Well hey, Justin, it's hard to diagnose exactly what you're doing wrong from all the way over here (your coat closet, to be exact), but gummy, mushy, sticky white rice is a pretty common malady, and there are a few pretty simple things you can do to improve your result.

First of all, generally speaking, longer-grain rice produces a less mushy final product than the shorter-grained stuff. Maybe you're a rice partisan (arborio or death!!1!1) and are determined to find a way to de-mush your favorite variety, but if you're not, then you are not a worthless scumbag and also you should use the longest-grain rice you can find. Short-grain rice is typically used for sushi and risotto and the like—preparations that specifically require sticky mushiness; you can de-mush this rice, but it's a pain in the ass, or anyway it's a lot more of a pain in the ass than just getting some long-grain rice.

Secondly, you can rinse the loose starch off of your rice before you cook it. This is pretty straightforward—you dump the rice into a sieve and rinse it in cold water many, many times, until the water that pours through it comes out clear or close to it—and effective, but it's also an annoying time-consuming pain in the ass. Be warned.

Thirdly, although the package instructions indicate otherwise, you can use a slightly—slightly—lower ratio of liquid to rice. Say, 1.75- or 1.8-to-1 or something like that. This is tricky, because if you knock off too much liquid you'll wind up with undercooked rice, and if you don't knock off enough liquid, you won't notice a difference at all. That is to say, this approach probably isn't worth the bother, but maybe you'll wanna tool around with it to see for yourself.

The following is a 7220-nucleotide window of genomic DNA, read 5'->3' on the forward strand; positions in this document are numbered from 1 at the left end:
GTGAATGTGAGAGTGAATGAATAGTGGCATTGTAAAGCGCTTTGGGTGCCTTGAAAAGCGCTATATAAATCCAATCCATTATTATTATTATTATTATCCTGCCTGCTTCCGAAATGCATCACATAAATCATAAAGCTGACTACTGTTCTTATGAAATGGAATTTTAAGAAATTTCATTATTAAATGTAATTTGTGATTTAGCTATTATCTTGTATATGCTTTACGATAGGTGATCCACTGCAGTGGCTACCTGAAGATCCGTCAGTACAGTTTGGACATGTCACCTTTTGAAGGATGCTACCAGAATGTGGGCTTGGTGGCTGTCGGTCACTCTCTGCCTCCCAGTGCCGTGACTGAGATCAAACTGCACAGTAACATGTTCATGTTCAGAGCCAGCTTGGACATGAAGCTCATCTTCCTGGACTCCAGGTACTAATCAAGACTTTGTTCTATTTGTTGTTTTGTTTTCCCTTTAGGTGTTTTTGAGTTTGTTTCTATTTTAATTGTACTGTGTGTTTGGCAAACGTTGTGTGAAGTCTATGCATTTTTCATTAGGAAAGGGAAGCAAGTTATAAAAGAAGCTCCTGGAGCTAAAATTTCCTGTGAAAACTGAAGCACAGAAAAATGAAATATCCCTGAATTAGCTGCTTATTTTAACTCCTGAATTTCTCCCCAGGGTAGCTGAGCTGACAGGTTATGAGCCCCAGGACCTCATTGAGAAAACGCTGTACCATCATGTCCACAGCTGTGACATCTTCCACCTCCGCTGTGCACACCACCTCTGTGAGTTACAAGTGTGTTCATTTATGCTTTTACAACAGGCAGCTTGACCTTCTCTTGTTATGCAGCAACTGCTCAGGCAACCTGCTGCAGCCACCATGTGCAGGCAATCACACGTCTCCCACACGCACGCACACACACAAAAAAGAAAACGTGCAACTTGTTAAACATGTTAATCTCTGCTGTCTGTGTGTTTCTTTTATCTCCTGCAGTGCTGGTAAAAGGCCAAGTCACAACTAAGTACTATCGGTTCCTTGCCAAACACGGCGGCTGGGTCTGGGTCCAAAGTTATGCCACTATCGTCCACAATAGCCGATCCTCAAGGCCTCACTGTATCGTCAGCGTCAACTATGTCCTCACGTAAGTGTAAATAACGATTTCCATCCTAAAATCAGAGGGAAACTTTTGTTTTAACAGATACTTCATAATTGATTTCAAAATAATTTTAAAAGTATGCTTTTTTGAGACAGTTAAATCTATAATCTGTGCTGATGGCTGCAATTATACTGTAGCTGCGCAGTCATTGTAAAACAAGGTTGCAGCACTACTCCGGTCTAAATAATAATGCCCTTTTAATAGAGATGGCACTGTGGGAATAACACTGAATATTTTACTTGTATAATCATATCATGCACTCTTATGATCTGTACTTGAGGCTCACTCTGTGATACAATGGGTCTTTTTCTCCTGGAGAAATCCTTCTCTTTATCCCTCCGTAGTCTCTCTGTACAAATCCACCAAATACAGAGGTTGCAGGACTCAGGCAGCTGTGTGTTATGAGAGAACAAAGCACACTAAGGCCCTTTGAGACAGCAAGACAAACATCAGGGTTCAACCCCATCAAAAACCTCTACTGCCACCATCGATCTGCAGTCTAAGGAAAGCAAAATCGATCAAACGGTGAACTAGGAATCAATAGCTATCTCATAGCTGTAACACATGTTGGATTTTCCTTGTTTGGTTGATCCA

Finally, whether you do any of the previous three things or not, when your rice is done cooking, turn the heat off under it, fluff it gently with a fork, and then let it sit under a slightly askew lid for five or ten or 15 minutes to dry a bit. This is pretty reliable, and really, all it requires of you is that you start dinner five or ten or 15 minutes earlier than usual.

Try those. Some combination of them will produce less-mushy rice. This has been a really scintillating discussion.

Adam:

Hi Albert: Recently, I went to a restaurant and had a fancy pants burger that was medium rare in the middle and PERFECTLY charred outside: I'm talking both sides (which any fool can do) and the curvature of the edge, all perfectly crispy and charred (the char was about as thick as a credit card). Any idea what sorcery is this, and how can I do it at home?

It was probably either deep-fried or pan-fried in an inch of hot oil. Scandal!!!!!

I mean, I suppose it's possible that the burger was prepared by, like, the Meadowlark Lemon of short-order cooks, and he tilted it up onto its edge and rolled it around on the griddle and spun it like a quarter while "Sweet Georgia Brown" played in the background until it had a nice char all the way around its edge, but I'd say that's unlikely. Awesome, but unlikely. But man, really awesome. How come you get to have Meadowlark Lemon cook your burgers and not me? This is bullshit, man. Total bullshit.

I bet they just deep-fried it. I bet they just deep-fried it and Meadowlark Lemon wasn't even the guy who did the deep-frying. I bet Goose Tatum's ghost did it instead. Shit, that's even cooler. Fuck you, Adam.

Send your Feedbag questions to albertburneko@gmail.com, subject line "Feedbag."

Albert Burneko is an eating enthusiast and father of two. His work can be found destroying everything of value in his crumbling home, or in shorter form on Twitter @albertburneko. You can find lots more Foodspin at foodspin.deadspin.com.

Image by Jim Cooke.